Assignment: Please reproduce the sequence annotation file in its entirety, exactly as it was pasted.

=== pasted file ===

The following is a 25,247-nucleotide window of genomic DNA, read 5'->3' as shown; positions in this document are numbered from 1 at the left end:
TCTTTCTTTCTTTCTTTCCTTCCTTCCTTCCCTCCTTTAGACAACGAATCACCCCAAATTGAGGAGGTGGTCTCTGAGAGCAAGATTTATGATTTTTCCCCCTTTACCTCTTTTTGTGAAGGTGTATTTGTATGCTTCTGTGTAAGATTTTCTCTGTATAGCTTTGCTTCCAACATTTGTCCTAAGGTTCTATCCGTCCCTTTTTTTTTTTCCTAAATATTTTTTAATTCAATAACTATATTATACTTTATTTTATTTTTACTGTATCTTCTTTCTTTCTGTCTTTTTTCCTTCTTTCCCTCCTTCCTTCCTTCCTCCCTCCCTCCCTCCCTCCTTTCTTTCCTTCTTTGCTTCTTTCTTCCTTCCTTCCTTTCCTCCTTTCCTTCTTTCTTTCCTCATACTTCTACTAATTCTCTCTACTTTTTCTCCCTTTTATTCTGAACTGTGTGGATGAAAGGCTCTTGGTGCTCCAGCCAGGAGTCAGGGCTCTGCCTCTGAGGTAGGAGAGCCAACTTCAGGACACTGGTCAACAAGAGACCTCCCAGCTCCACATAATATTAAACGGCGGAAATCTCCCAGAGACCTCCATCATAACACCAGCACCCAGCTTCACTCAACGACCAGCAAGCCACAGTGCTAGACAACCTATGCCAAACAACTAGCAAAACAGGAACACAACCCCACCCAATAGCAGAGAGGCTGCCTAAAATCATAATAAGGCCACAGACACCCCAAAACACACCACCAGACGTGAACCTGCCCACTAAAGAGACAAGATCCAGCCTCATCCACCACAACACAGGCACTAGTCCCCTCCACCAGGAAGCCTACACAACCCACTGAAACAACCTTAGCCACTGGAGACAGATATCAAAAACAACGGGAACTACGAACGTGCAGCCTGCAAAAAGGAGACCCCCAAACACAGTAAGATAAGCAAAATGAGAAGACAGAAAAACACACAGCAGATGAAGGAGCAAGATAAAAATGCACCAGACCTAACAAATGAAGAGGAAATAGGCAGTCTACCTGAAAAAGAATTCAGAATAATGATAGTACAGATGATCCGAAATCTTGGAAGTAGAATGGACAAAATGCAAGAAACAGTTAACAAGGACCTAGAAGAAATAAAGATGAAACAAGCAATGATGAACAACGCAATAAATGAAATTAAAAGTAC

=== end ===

The following is a 25,247-nucleotide window of genomic DNA, read 5'->3' as shown; positions in this document are numbered from 1 at the left end:
TCTTTCTTTCTTTCTTTCCTTCCTTCCTTCCCTCCTTTAGACAACGAATCACCCCAAATTGAGGAGGTGGTCTCTGAGAGCAAGATTTATGATTTTTCCCCCTTTACCTCTTTTTGTGAAGGTGTATTTGTATGCTTCTGTGTAAGATTTTCTCTGTATAGCTTTGCTTCCAACATTTGTCCTAAGGTTCTATCCGTCCCTTTTTTTTTTTCCTAAATATTTTTTAATTCAATAACTATATTATACTTTATTTTATTTTTACTGTATCTTCTTTCTTTCTGTCTTTTTTCCTTCTTTCCCTCCTTCCTTCCTTCCTCCCTCCCTCCCTCCCTCCTTTCTTTCCTTCTTTGCTTCTTTCTTCCTTCCTTCCTTTCCTCCTTTCCTTCTTTCTTTCCTCATACTTCTACTAATTCTCTCTACTTTTTCTCCCTTTTATTCTGAACTGTGTGGATGAAAGGCTCTTGGTGCTCCAGCCAGGAGTCAGGGCTCTGCCTCTGAGGTAGGAGAGCCAACTTCAGGACACTGGTCAACAAGAGACCTCCCAGCTCCACATAATATTAAACGGCGGAAATCTCCCAGAGACCTCCATCATAACACCAGCACCCAGCTTCACTCAACGACCAGCAAGCCACAGTGCTAGACAACCTATGCCAAACAACTAGCAAAACAGGAACACAACCCCACCCAATAGCAGAGAGGCTGCCTAAAATCATAATAAGGCCACAGACACCCCAAAACACACCACCAGACGTGAACCTGCCCACTAAAGAGACAAGATCCAGCCTCATCCACCACAACACAGGCACTAGTCCCCTCCACCAGGAAGCCTACACAACCCACTGAAACAACCTTAGCCACTGGAGACAGATATCAAAAACAACGGGAACTACGAACGTGCAGCCTGCAAAAAGGAGACCCCCAAACACAGTAAGATAAGCAAAATGAGAAGACAGAAAAACACACAGCAGATGAAGGAGCAAGATAAAAATGCACCAGACCTAACAAATGAAGAGGAAATAGGCAGTCTACCTGAAAAAGAATTCAGAATAATGATAGTACAGATGATCCGAAATCTTGGAAGTAGAATGGACAAAATGCAAGAAACAGTTAACAAGGACCTAGAAGAAATAAAGATGAAACAAGCAATGATGAACAACGCAATAAATGAAATTAAAAGTAC